3. To change the name of the app, here is a list how to do it:

a) edit the content in `./lib/res/appname` and change "sunrise" to the new appname
b) in `./lib/res/init.d/` you have to change "sunrise" 3 times, also in the comments! 
c) set appname, author and more in the head of `./`
d) check config files in `./lib/res/conf.d`
e) delete `./sunrise ->` symlink
  1. Run ./install as root and confirm every step with "yes", this will install dependencies, copy files to /opt/appname, create start/stop scripts, copy config files from ./lib/res/conf.d to /etc/appname/conf.d, set file permissions, install the service for autostart, create symlinks, ... But there is one thing you have to keep in mind! You can run the daemon as root or as a non privileged user. You can create with the install script a user and a group for the daemon, but you have to decide, if you set permissions for root or the non privileged service account. What ever you choose, write your choice also to the global.cfg file to the parameter user and group.

  2. Now it should be fine to start the app, just type sudo appname -d and enter. It should even work without "./", since we made the appname global available with a symlink to /usr/local/bin/appname with the install script. Start as root tail -f /var/log/appname/appname.log to see, what the daemon is doing.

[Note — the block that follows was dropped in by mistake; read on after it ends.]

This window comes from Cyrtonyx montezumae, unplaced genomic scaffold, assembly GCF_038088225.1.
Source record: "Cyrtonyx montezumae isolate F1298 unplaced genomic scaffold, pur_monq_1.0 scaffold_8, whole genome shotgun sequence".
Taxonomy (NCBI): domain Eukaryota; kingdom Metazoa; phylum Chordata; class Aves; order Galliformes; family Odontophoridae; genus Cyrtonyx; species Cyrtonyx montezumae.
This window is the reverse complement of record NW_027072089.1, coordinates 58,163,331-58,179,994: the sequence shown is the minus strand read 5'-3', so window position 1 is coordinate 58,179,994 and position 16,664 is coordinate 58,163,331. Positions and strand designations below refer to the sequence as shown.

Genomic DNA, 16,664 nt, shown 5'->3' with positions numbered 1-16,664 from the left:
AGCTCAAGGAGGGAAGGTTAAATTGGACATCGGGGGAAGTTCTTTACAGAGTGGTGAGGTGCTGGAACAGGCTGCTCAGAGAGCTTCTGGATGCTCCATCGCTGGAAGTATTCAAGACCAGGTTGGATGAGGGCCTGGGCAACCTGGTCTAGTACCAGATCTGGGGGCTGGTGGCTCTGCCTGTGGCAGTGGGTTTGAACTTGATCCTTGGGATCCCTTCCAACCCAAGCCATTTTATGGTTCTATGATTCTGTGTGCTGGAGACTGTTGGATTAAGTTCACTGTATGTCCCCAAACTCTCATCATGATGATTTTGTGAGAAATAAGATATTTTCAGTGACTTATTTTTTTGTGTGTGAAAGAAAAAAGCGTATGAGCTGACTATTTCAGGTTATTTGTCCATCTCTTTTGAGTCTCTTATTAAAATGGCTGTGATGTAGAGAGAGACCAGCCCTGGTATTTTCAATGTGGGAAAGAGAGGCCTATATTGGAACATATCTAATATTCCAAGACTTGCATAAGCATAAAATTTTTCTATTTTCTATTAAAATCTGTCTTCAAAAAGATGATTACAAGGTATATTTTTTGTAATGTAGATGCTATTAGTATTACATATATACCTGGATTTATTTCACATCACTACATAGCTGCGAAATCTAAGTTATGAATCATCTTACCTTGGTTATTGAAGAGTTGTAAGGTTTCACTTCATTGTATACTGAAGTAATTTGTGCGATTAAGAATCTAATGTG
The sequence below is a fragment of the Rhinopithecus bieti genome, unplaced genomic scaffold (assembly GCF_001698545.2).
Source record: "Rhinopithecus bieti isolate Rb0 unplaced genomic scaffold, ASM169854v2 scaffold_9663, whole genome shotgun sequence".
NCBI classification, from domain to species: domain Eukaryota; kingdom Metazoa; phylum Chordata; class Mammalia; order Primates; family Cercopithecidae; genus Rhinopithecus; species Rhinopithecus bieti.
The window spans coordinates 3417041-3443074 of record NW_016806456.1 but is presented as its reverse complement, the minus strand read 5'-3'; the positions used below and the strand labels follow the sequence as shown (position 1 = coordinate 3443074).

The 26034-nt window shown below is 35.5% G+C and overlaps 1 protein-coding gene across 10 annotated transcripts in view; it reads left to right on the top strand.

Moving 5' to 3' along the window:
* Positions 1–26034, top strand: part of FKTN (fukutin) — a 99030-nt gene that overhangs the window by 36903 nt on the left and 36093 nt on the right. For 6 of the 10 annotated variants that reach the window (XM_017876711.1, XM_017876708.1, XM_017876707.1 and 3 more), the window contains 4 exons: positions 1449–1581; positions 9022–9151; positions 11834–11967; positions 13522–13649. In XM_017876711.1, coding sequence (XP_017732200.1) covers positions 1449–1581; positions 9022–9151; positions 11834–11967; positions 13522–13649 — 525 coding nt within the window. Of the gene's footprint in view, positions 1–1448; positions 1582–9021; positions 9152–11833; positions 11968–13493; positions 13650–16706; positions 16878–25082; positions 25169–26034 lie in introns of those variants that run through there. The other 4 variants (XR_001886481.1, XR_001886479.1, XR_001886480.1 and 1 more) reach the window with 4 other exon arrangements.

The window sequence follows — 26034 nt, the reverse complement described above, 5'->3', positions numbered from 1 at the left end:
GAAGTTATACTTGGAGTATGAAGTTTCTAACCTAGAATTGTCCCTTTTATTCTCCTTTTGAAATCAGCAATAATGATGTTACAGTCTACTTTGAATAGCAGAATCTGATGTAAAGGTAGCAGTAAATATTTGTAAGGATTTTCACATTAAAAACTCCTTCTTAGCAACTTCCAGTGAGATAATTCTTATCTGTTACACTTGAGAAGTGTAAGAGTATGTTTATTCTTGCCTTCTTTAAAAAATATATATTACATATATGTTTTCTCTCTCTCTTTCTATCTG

3. Add your code to ./lib/classes/app/main and 3rd party classes to ./lib/classes, so its easy to move your classes to an updated versions of this project in the future.

  4. Open ./lib/classes/app/main/, initiate and call your class.

  5. That's it, have fun! 😄

You can use the ./install script for fixing permissions, to "deploy" your update or to repair the existing installation.

What, if its not running?

Please open an Issue and report your error messages.

Commandline parameter

$ sunrise --help
usage: sunrise [-h] [-d] [-r] [-o] [-s] [-g] [-c] [-cp CONFIG_PATH]
               [-lf LOG_FILE] [-ll LOG_LEVEL] [-sd] [-rm] [-pr]

Sunrise 0.3.1 - Oliver Zehentleitner

description: A ready but empty daemon for linux/unix, just add your business logic!

optional arguments:
  -h, --help            show this help message and exit